Moving a WordPress site from one web host to another used to be a nightmare. Especially if you had little or no technical knowledge.
But migrating WordPress sites just got a little easier thanks to a plugin called Duplicator.
In this post, I’ll take you through the step-by-step process of moving your website from one server to another seamlessly.
WordPress Migration in a Nutshell
In short, we’ll be doing the following:
- Backing up and exporting your current WordPress database and files (i.e. all the content, themes, plugins etc.)
- Creating a new database on your new web host.
- Uploading and installing your old WordPress files onto the new host.
Step 1. Choose a new web host
First of all, you need a new home! Ask yourself, why are you looking to migrate your site? Is your current web host too expensive? Too slow or unreliable? Too many restrictions?
Think about what features you want in a web host and choose the right one for you. (You don’t want to migrate it more than once!)
Bitcatcha has plenty of reviews and guides to help you make the right choice.
Some web hosts now offer a free migration service. If you choose that option, you can skip all the technical steps in this article and let the web host do the work for you (Hostinger offers this service as standard and will migrate your website for free).
Step 2. Download and Install the Duplicator Plugin
You’ll find the Duplicator plugin at the usual WordPress plugins page. It’s a straightforward backup plugin which allows you to backup and export your entire WordPress site.
There are other plugins that will do a similar thing (like Backup Buddy). But I’m using Duplicator because it’s free and the re-upload at the other end is super simple. Visit the WordPress plugin page and search ‘Duplicator.’ Then, Install it and activate the plugin.
Step 3. Create a New ‘Package’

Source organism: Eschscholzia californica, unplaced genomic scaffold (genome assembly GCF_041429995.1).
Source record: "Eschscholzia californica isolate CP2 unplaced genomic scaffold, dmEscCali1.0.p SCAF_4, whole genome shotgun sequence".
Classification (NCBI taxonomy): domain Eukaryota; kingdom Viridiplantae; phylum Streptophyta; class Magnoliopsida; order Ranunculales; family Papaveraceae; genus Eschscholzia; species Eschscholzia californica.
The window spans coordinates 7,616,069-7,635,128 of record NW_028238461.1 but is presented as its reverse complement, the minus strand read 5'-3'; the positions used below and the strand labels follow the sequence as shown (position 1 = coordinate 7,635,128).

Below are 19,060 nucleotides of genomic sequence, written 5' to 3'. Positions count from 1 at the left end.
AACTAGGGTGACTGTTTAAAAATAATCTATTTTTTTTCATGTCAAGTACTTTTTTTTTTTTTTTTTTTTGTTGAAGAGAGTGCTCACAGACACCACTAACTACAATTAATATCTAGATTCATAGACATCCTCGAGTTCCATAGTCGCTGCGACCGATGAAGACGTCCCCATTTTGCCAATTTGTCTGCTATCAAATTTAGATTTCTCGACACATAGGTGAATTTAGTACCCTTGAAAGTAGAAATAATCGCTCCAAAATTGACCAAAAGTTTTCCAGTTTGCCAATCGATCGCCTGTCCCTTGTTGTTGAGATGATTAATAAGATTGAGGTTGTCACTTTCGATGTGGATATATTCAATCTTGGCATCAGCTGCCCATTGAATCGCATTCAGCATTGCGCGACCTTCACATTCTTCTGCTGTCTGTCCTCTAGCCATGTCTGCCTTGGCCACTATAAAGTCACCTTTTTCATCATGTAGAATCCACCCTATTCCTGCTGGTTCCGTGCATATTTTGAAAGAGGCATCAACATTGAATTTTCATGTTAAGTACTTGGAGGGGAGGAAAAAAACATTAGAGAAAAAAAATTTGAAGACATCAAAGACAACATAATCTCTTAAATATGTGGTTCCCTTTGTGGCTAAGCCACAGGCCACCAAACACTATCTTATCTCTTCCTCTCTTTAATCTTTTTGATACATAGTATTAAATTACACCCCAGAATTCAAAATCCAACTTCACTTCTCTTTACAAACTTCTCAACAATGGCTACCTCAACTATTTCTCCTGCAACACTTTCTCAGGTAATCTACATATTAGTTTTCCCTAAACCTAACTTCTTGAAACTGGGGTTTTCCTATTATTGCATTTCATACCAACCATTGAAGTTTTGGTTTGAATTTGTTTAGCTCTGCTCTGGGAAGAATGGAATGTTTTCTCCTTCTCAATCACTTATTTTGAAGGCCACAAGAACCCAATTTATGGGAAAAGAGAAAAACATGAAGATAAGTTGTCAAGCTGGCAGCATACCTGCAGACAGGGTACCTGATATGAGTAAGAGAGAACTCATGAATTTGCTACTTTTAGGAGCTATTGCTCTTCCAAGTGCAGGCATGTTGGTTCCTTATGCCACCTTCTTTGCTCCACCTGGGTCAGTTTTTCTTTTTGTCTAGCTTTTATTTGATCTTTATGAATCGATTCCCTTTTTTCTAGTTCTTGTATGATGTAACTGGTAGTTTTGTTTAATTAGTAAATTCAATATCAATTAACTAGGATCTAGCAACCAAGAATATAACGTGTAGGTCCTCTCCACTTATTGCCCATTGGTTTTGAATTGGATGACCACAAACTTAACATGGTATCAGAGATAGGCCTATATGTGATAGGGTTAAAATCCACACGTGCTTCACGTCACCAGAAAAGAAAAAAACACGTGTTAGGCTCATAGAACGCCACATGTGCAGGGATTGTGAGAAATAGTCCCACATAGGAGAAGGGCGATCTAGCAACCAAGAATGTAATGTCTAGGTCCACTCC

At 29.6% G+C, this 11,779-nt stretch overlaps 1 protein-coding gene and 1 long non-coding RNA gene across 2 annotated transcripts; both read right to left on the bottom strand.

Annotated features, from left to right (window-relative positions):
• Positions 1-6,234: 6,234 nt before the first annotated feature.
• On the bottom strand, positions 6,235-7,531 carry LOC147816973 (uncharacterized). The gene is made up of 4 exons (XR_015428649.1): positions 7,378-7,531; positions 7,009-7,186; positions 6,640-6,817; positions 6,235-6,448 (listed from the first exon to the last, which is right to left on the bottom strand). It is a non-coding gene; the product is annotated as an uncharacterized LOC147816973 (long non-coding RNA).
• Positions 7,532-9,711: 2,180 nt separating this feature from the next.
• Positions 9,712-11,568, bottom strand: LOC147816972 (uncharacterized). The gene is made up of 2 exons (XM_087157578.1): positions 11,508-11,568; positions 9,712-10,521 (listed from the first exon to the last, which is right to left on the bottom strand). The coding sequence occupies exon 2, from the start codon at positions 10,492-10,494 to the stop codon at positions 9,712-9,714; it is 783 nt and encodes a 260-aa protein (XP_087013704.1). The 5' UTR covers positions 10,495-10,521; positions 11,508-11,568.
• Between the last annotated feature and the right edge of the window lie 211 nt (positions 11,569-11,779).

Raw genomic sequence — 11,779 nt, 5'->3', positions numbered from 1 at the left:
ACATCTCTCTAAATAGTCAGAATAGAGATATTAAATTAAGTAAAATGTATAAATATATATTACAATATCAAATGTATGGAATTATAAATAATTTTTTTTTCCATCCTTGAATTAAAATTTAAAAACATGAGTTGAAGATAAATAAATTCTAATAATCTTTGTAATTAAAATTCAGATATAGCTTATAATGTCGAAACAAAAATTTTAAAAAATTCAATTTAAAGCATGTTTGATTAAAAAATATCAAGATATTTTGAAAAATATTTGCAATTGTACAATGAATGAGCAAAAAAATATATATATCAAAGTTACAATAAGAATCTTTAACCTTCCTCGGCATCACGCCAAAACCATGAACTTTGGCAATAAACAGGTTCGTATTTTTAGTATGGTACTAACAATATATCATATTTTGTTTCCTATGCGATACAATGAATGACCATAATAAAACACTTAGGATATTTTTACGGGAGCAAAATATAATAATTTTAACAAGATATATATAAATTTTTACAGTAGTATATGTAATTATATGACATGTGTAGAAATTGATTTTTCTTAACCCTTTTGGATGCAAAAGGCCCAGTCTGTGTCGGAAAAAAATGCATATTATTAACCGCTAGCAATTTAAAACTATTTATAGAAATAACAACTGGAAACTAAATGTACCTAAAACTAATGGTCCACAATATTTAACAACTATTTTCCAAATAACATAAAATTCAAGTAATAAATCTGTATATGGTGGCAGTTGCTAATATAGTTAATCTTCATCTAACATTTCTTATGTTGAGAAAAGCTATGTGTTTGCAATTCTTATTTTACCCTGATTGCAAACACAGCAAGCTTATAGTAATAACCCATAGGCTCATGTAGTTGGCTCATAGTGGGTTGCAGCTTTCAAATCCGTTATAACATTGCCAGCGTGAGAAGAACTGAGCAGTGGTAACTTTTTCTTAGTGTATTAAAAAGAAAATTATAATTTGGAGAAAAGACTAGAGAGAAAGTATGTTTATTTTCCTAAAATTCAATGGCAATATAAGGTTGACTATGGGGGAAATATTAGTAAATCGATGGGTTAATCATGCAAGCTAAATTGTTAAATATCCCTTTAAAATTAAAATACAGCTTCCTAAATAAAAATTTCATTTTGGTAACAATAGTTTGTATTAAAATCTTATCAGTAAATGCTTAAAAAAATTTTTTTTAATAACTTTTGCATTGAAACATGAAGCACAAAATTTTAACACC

The ‘package’ is essentially one giant backup of your site. We’ll then export that package.
Create a name for your package, and skip down to the ‘Next’ button. (You don’t need to change anything in the ‘Archive’ section and we’ll fill out the ‘Installer’ details later).
Step 4. Scanning in progress…
The plugin will now scan your files and database. You may get a couple of warning signs if you have large files on your website. You can either remove these, or proceed anyway.
Step 5. Click ‘Build’
When the scan is complete, click ‘build’, which will create your package. It may take several minutes to package up your website, depending on how large it is.
Step 6. Download BOTH packages
You’ll now see two buttons: “Installer” and “Archive”.
Click both of these buttons to download them. You’ll need both files later on. (It is also advisable that you store a copy of these backups at an offsite location like cloud storage service.)
You’re now backed up!
That’s phase one complete. You’ve backed up and exported your WordPress website. Now we need to move across to your new host and get things set up.
Step 7. Point your domain name to your new server
If you’re keeping the same domain name, you’ll need to point your domain to your new web host.
Simply log in to your domain provider (whether it’s GoDaddy, 123-Reg etc.). Then navigate to the DNS (domain name servers) options.
Change them so they point to your new web host.